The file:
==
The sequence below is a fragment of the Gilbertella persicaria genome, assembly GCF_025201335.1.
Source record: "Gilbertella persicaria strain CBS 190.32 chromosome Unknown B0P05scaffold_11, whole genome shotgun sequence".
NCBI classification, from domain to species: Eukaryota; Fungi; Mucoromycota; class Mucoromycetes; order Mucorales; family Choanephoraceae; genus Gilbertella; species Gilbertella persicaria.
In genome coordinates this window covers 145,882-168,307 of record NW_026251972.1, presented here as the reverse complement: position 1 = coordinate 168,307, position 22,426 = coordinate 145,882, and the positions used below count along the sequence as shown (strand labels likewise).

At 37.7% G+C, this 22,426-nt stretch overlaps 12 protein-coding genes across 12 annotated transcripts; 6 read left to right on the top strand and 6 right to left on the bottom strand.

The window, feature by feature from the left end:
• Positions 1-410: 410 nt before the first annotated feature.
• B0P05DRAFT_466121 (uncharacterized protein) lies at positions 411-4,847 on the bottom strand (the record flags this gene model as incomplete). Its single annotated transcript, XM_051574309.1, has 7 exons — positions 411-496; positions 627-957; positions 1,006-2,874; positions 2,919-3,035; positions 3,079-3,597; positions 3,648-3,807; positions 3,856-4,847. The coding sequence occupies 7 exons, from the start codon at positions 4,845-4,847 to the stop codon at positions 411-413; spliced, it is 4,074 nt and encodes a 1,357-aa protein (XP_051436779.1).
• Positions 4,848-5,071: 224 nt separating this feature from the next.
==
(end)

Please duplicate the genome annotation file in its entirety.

The sequence below is a fragment of the Gilbertella persicaria genome, assembly GCF_025201335.1.
Source record: "Gilbertella persicaria strain CBS 190.32 chromosome Unknown B0P05scaffold_11, whole genome shotgun sequence".
NCBI classification, from domain to species: Eukaryota; Fungi; Mucoromycota; class Mucoromycetes; order Mucorales; family Choanephoraceae; genus Gilbertella; species Gilbertella persicaria.
In genome coordinates this window covers 145,882-168,307 of record NW_026251972.1, presented here as the reverse complement: position 1 = coordinate 168,307, position 22,426 = coordinate 145,882, and the positions used below count along the sequence as shown (strand labels likewise).

At 37.7% G+C, this 22,426-nt stretch overlaps 12 protein-coding genes across 12 annotated transcripts; 6 read left to right on the top strand and 6 right to left on the bottom strand.

The window, feature by feature from the left end:
• Positions 1-410: 410 nt before the first annotated feature.
• B0P05DRAFT_466121 (uncharacterized protein) lies at positions 411-4,847 on the bottom strand (the record flags this gene model as incomplete). Its single annotated transcript, XM_051574309.1, has 7 exons — positions 411-496; positions 627-957; positions 1,006-2,874; positions 2,919-3,035; positions 3,079-3,597; positions 3,648-3,807; positions 3,856-4,847. The coding sequence occupies 7 exons, from the start codon at positions 4,845-4,847 to the stop codon at positions 411-413; spliced, it is 4,074 nt and encodes a 1,357-aa protein (XP_051436779.1).
• Positions 4,848-5,071: 224 nt separating this feature from the next.